Jeffrey P. Lewis is a member in the Philadelphia office of the Pittsburgh-based law firm of Eckert Seamans Cherin & Mellott, LLC. He serves on the PBA Professional Liability Committee. He can be reached at 215.851.8437, and by email at firstname.lastname@example.org
By: Jeffrey Lewis
A lawyer’s professional conduct can be actionable based upon various theories asserted by a client other than for malpractice, such as breach of fiduciary duty. But what about a claim for negligent infliction of emotional distress (“NIED”) where the emotional distress is caused by “negligently divulge(d) incorrect, emotionally disturbing information,” but ultimately does not harm the client’s case? This author only raises this question because of a recent Pennsylvania Supreme Court case, dealing with medical malpractice, that may prove a harbinger of an eventual “loosening” of this area of the law so that it might be stretched to apply as a basis for lawyer professional liability. Toney v. Chester County Hosp., 36 A.3d 83 (Pa. 2011) (decided December 22, 2011) is a plurality decision only, but its result was to affirm a published Superior Court decision, Toney v. Chester County Hosp., 961 A.2d 192 (Pa.Super. 2008), a six to two en banc holding.
Under Pennsylvania jurisprudence, NIED was recognized in accident cases where the victim was impacted physically, referred to as the “impact rule,” and later where “the victim personally witnessed a tortfeasor physically impact a close relative,” referred to as “bystander liability.” But the tort of NIED has now been recognized in some other jurisdictions in another category—“where an actor has a particular contractual or fiduciary relationship with a victim and it is foreseeable that the actor’s carelessness could cause severe emotional harm to the victim, and that harm occurs…” Under the appropriate circumstances, “a particular contractual or fiduciary relationship” could describe the relationship between a lawyer and client and the “severe carelessness” could be a misstatement made by the lawyer to the client causing emotional distress.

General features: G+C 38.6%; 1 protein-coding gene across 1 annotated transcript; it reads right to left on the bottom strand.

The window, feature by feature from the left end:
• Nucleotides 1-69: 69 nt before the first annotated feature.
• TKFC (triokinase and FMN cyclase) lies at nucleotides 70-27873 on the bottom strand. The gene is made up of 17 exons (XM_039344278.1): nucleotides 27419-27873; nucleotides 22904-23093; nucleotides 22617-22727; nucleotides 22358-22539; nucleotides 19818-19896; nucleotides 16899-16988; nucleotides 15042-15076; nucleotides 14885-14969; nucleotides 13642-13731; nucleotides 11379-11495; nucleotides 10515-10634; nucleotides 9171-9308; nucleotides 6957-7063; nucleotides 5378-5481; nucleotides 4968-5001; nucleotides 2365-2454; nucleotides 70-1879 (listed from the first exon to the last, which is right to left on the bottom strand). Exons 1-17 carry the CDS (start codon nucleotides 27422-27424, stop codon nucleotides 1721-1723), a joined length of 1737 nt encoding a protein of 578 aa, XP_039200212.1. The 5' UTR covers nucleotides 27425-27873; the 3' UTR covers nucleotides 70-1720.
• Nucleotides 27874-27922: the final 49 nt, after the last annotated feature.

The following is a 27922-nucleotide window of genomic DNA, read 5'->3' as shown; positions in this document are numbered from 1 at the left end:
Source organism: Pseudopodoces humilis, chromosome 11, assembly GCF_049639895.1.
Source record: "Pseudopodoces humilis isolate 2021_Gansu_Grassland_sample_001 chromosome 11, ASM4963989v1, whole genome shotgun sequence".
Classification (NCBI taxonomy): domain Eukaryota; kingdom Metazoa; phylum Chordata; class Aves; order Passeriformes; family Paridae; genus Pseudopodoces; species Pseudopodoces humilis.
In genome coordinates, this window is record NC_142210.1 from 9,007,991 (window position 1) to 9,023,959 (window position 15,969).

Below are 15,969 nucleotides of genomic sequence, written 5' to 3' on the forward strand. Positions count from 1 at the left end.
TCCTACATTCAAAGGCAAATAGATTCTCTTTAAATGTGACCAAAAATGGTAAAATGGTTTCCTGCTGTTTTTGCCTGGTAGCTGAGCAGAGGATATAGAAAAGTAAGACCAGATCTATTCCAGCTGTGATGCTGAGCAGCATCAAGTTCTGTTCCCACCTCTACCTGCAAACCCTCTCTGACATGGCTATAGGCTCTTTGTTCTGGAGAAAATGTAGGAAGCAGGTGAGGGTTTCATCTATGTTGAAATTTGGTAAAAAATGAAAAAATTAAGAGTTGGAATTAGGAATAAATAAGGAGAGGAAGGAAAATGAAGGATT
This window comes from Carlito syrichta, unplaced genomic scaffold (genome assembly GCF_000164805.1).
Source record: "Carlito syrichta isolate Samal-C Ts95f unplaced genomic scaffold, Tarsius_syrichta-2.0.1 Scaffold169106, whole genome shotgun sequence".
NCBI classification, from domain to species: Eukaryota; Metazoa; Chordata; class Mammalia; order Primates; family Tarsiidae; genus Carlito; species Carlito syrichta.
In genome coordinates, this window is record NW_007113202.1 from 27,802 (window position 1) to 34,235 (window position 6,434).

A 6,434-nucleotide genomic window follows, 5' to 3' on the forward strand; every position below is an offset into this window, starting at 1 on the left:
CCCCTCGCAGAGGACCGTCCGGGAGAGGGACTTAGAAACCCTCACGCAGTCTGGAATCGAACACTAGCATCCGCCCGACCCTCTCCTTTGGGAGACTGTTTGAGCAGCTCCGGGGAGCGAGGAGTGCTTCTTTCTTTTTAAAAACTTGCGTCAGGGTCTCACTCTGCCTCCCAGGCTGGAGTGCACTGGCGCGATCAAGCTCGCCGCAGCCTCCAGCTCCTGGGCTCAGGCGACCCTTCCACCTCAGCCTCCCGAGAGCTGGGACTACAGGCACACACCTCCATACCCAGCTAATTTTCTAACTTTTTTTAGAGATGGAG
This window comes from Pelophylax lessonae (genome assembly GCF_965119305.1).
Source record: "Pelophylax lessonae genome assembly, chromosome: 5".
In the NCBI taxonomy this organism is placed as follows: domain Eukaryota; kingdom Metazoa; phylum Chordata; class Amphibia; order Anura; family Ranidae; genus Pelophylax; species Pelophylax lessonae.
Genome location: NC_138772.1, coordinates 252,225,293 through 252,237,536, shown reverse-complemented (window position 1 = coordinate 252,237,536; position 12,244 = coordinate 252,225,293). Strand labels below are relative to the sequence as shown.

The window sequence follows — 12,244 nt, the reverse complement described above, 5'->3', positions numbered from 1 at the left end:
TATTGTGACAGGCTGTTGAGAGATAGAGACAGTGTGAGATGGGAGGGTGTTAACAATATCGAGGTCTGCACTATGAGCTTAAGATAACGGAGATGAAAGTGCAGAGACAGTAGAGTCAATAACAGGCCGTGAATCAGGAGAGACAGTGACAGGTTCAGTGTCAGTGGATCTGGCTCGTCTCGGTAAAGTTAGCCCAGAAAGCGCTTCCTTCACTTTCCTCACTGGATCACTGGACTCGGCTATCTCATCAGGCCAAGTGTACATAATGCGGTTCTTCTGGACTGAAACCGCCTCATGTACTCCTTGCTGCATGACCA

The majority in the Superior Court found that the physical injury impact requirement was satisfied, “so long as the emotional distress caused physical symptoms…” In granting the petition for allowance of appeal, however, the Supreme Court framed the issue as follows: “Whether the Superior Court erred in finding a cause of action for [NIED] exists where emotional distress results from the negligent breach of a contractual or fiduciary duty, absent a physical impact or injury?”
The three participating justices in support of affirming, Baer (who wrote the opinion) Todd and McCaffery, found that such a claim could be based upon “a contractual or fiduciary relationship.” The three participating justices in support of reversal, Chief Justice Castille, Saylor and Eakin, were of the view that adoption of this tort is more appropriately a matter for consideration by the Legislature. What is telling, however, is that the justices in support of affirming would recognize a claim for NIED even without the existence of physical impact as a result of the misstatement. In their view, “the physical impact requirement is a flawed tool to distinguish between true emotional distress deserving recovery and the trivial or fraudulent emotional distress claims that should not result in liability.”